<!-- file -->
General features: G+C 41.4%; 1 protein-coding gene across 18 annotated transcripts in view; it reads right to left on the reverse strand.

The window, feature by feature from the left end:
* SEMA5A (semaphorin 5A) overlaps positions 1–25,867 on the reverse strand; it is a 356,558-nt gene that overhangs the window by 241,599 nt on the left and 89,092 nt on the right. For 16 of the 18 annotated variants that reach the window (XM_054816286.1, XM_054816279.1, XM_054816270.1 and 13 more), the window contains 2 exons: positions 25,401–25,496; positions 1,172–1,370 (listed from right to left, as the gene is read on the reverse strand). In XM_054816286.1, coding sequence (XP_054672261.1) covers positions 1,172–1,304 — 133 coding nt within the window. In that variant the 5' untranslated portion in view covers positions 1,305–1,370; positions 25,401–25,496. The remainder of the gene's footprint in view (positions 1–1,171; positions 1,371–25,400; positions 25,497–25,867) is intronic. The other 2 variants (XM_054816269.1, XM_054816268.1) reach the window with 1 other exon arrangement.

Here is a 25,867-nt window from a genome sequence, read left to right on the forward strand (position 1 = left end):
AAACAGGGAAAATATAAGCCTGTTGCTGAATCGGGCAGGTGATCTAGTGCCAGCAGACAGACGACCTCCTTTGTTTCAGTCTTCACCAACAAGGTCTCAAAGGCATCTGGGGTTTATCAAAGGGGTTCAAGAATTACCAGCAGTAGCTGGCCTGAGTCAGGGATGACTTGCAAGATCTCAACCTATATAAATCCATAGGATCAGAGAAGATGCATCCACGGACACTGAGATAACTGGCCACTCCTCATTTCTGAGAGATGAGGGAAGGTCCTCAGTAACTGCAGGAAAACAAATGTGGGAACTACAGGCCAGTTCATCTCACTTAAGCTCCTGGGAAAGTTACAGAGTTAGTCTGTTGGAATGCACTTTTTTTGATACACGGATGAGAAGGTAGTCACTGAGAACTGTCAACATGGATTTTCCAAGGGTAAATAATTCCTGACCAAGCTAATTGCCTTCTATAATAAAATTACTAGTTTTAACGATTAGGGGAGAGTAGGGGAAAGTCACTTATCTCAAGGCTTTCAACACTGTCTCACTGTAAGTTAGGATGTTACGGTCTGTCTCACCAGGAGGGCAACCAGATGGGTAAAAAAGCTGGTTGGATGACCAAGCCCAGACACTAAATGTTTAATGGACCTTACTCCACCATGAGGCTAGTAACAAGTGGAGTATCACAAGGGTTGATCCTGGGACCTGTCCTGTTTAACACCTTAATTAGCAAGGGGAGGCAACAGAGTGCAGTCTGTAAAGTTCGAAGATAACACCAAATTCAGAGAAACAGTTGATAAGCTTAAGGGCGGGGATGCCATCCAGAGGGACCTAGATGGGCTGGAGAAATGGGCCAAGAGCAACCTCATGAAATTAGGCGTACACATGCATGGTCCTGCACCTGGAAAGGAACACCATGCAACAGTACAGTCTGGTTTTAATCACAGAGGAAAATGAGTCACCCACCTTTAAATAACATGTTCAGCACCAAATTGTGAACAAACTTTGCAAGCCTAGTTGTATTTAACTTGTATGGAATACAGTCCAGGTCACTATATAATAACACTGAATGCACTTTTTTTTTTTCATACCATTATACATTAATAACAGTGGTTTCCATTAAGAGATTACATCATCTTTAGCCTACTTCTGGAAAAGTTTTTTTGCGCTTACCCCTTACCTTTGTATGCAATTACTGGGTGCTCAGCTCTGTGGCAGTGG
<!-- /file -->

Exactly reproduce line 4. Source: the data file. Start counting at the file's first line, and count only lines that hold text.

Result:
Here is a 25,867-nt window from a genome sequence, read left to right on the forward strand (position 1 = left end):